“But why can’t you find my luggage?”
“It happens, miss. Sometimes, I’m sorry to say, when you are taking a connecting flight -- as yours is -- the bags just don’t make the connection.”
“I know it happens, I’m a bloody travel writer for Jimmy’s sake.”
“Well,” the bloke behind the counter said, “There you go then. Don’t worry, it will probably turn up eventually. Until then, here’s a voucher on us. You can replace your basic necessities, and we will contact you the moment your bags arrive.”
“That, like, sucks,” said the California-tanned teen who had been Melissa’s seat mate all the way from Vancouver, British Columbia.
The girl, who’s name -- believe it or not -- was Barbie, had chattered non-stop for the entire four hours of their flight. Now, Mellie had a champion headache and no clean clothing. Hardly an auspicious beginning to the surfing school dream vacation she had hoarded for herself when she’d booked Christmas trips for herself and her twin sister.
She’d sent Isla off on a snowy ranch holiday -- insert evil laughter here -- and slotted herself into the Santa Cruz, California, surfing vacation. She supposed losing her luggage might be karma. Except, of course, Isla actually liked all that horsey ranch stuff.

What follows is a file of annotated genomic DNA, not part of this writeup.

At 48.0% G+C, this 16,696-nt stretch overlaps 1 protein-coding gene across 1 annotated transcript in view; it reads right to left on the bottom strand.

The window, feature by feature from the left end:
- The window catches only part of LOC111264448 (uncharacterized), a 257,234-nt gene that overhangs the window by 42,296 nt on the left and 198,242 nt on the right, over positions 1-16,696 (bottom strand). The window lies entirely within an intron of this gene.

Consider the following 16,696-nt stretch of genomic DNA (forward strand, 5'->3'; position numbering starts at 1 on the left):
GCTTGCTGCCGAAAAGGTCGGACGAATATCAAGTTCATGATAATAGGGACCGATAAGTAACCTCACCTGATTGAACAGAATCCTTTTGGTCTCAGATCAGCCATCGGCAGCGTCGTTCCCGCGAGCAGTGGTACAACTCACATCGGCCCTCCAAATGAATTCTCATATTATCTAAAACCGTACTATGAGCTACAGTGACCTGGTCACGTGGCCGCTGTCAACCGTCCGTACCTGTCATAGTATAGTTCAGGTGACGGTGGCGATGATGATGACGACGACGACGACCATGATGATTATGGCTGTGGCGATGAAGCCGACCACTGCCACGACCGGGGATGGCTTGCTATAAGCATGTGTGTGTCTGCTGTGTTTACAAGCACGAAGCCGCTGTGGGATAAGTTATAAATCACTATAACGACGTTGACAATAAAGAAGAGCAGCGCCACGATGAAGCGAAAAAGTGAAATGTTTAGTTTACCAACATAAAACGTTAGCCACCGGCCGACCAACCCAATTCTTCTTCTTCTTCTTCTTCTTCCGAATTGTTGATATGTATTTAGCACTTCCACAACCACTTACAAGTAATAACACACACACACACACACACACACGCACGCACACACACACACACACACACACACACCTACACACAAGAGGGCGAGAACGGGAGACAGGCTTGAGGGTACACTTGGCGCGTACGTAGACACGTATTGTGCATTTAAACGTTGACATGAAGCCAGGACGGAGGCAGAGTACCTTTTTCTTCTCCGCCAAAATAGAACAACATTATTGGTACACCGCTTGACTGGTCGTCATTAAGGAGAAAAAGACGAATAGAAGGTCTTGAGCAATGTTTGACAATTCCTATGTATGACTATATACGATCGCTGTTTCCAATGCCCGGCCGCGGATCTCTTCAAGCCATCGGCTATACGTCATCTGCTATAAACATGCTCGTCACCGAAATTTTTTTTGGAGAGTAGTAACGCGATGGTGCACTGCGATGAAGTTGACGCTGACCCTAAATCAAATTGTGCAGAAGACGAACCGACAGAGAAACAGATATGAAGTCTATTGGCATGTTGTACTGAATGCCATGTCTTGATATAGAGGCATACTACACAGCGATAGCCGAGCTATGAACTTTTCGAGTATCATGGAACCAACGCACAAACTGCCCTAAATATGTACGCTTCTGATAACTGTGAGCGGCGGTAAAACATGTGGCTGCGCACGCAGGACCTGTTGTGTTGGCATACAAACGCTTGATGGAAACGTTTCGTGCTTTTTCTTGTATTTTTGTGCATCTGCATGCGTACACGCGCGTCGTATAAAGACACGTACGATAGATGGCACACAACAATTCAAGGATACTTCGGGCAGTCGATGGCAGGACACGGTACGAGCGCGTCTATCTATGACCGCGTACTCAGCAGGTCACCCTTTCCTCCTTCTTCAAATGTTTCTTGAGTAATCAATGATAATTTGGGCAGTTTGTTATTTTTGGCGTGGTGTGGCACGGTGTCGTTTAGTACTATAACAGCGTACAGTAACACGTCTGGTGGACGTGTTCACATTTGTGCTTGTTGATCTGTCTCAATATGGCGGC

And hey, Isla could just have easily done the bookings. It was her idea, after all, for the sisters to take separate vacations as writing fodder for their travel magazine, Near and Far Magazine. Her sister should have seen the writing on the wall the instant she’d delegated bookings to Melissa.
If Isla could only see her now. Her sister would be laughing all the way to the -- well, barn, Mellie supposed.
Now, Mellie let out a deep, dark sigh -- the very best kind of sigh, really -- and attempted to smile for the Barbie. She might find it hard to take her name seriously, but she was already envying the girl’s tan. Which was when she remembered that her favourite white polka dot micro bikini was in her suitcase. So, here she was in sunny California with a headache, no luggage, and no favourite bikini. Her half smile turned to a definite scowl.